Feds to Hand Over Roger Stone Records to Media Outlets
WASHINGTON (CN) — Federal prosecutors told a judge Monday they are prepared to release sealed materials in search and seizure warrants against Roger Stone issued during the FBI probe into the Trump campaign’s ties to Russia.
U.S. District Judge Christopher Cooper in Washington opted for the government’s proposed 60-day timeline to hand the sealed court records over to a coalition of media outlets that sued for the secret materials last year.
Assistant U.S. Attorney Aaron Zelinsky initially pushed against the media coalition’s request, saying the release of secret information was a risk to ongoing investigations and the privacy of third parties involved in Stone’s case.
A federal jury found the former Trump campaign adviser guilty on all seven counts in November, including obstruction of justice and witness tampering. Stone is set to be sentenced in Washington federal court next month.
But attorney Matthew Kelley of Ballard Spahr, representing the coalition of media outlets that includes the Associated Press and CNN, said the Justice Department can redact any information related to ongoing investigations.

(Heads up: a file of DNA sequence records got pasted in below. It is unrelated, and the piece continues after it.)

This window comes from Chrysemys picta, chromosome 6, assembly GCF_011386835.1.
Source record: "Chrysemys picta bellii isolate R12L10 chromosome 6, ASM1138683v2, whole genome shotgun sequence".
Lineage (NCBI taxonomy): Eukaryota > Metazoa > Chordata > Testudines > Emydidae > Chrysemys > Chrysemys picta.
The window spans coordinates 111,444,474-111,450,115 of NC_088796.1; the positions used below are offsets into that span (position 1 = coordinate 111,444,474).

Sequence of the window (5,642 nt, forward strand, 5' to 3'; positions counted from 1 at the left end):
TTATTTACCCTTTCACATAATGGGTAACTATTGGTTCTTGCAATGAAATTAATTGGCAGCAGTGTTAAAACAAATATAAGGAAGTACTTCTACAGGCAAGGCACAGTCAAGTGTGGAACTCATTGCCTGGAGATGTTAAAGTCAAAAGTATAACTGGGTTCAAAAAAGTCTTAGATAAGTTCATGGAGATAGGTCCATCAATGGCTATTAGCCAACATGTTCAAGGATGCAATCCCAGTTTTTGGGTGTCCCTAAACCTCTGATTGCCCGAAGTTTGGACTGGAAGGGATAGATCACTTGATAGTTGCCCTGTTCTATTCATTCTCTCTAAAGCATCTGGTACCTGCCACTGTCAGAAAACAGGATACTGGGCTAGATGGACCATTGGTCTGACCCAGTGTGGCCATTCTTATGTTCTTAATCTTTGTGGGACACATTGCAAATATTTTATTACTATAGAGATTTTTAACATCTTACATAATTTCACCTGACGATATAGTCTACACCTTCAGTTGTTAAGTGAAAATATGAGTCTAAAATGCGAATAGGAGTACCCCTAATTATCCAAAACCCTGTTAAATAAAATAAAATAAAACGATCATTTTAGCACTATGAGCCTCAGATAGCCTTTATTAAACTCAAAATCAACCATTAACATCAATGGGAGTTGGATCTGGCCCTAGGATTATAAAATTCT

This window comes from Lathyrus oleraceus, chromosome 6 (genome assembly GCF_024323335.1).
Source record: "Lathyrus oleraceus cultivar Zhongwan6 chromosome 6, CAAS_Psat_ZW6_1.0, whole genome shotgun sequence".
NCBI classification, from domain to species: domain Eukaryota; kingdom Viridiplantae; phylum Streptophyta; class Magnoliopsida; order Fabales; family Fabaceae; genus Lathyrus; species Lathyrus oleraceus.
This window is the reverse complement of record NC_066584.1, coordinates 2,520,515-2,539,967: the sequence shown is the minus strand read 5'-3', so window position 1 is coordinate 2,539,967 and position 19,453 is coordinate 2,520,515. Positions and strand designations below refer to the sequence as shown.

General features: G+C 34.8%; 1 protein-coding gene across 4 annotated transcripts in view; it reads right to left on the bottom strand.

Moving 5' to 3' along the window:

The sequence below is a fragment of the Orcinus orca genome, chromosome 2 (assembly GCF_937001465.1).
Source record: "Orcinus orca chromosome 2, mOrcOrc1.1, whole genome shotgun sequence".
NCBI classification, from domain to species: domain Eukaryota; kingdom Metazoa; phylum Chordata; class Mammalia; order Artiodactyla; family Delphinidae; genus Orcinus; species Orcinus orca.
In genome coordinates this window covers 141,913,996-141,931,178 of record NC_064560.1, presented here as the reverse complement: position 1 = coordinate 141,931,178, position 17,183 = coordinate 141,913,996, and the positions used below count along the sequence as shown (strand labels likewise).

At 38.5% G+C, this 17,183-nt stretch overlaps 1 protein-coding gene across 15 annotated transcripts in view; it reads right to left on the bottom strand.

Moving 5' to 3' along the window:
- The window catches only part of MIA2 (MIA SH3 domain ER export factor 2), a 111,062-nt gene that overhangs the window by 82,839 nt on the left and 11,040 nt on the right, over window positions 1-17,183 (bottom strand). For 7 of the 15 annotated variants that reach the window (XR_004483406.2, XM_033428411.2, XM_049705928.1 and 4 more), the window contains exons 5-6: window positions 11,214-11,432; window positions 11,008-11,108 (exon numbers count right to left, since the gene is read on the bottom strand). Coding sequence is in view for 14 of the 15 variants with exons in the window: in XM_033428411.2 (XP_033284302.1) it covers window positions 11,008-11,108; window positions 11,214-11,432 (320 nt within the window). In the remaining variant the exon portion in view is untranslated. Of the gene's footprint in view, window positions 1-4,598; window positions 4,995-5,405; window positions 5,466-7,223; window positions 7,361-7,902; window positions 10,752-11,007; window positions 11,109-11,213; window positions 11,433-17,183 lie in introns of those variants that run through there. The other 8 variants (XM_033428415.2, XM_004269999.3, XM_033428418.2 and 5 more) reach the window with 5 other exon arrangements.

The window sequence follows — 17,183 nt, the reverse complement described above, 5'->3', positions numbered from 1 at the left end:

Kelley argued that witnesses from Stone’s trial, such as former White House Chief Strategist Steve Bannon, are already publicly associated with the case though the attorney recognized there may be other third party individuals at risk of media exposure.
“Those can be protected again by targeted redactions of the names of those persons,” Kelley said.
He initially requested the government hand over the documents in 30 days, citing the slow rolling case and a desire by the news outlets to provide the public with timely information.
But Stone’s attorney Robert Buschel, pointing to media attention expected to spike with his client’s sentencing on Feb. 20, sided with the government’s request for a 60-day deadline.
Judge Cooper agreed and ordered the Justice Department to provide a proposed order that will be discussed in private.
Cooper was randomly assigned the case after U.S. District Judge Amy Berman Jackson, who oversaw Stone’s trial, recused herself based on a conflict with a member of the media coalition.